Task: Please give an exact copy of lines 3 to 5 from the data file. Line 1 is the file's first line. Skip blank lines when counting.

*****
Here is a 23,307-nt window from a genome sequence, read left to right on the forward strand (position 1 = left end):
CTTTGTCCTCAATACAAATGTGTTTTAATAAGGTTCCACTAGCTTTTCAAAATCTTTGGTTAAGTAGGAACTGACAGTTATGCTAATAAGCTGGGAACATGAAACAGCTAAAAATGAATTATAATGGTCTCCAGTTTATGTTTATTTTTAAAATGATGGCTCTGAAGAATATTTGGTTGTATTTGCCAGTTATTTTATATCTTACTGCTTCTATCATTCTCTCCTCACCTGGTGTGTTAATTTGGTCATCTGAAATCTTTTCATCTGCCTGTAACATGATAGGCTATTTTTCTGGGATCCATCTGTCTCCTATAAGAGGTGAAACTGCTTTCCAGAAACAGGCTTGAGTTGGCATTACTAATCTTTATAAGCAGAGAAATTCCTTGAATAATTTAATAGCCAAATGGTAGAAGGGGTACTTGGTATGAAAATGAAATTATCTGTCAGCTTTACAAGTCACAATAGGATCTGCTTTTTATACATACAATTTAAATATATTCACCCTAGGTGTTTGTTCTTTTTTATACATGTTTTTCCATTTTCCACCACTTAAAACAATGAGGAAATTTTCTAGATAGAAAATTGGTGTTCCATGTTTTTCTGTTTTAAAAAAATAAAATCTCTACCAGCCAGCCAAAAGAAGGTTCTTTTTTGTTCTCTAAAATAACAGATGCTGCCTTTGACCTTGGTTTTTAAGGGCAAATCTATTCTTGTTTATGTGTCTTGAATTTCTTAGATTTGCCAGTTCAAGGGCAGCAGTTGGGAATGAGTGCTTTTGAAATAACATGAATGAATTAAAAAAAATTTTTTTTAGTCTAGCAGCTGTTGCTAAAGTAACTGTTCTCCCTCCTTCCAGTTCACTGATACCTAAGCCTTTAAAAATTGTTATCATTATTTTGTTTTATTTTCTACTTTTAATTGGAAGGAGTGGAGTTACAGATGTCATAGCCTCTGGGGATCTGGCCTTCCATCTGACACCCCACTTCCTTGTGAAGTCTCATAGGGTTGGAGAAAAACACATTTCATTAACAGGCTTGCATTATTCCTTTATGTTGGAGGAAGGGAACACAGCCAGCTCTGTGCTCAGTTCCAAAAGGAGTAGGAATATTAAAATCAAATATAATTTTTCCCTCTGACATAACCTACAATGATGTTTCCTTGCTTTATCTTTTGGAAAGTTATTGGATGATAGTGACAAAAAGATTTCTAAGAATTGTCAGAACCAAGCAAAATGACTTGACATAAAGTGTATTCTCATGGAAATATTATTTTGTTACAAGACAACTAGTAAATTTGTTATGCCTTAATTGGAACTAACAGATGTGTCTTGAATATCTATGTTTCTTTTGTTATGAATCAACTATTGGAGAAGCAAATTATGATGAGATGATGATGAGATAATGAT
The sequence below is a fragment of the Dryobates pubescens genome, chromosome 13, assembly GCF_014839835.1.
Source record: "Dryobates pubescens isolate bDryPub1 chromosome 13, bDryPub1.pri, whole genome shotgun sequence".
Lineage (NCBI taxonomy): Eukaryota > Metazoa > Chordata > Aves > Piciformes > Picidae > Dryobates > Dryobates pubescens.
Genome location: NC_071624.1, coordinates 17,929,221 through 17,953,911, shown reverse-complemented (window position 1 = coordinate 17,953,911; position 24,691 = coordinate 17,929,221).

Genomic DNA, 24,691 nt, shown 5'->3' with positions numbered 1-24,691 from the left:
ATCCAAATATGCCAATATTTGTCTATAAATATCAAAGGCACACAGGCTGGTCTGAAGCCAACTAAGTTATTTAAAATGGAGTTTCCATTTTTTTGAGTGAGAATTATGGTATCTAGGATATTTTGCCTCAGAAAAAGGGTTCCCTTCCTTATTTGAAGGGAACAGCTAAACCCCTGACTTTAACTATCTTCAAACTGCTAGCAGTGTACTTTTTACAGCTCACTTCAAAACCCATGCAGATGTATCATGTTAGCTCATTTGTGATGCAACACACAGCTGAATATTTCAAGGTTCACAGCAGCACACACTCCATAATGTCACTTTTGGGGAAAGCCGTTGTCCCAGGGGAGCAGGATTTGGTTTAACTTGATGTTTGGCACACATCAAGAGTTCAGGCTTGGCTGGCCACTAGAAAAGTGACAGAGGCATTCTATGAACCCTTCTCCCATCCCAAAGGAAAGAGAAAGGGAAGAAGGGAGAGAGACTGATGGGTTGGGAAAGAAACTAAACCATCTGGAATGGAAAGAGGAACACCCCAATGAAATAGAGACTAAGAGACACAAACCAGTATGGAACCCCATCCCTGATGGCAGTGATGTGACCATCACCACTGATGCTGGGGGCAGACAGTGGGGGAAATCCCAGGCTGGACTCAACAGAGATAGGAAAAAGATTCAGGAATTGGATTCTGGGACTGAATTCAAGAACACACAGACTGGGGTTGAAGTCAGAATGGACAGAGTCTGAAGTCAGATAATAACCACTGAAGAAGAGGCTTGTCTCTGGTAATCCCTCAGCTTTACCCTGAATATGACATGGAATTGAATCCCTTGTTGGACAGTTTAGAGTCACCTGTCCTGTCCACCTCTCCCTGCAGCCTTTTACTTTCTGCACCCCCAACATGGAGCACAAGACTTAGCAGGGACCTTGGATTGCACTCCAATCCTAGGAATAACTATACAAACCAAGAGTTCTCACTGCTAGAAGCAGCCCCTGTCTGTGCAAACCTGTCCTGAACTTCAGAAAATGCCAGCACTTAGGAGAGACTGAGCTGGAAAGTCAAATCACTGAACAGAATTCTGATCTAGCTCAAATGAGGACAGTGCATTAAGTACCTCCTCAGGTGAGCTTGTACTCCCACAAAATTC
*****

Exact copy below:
The sequence below is a fragment of the Dryobates pubescens genome, chromosome 13, assembly GCF_014839835.1.
Source record: "Dryobates pubescens isolate bDryPub1 chromosome 13, bDryPub1.pri, whole genome shotgun sequence".
Lineage (NCBI taxonomy): Eukaryota > Metazoa > Chordata > Aves > Piciformes > Picidae > Dryobates > Dryobates pubescens.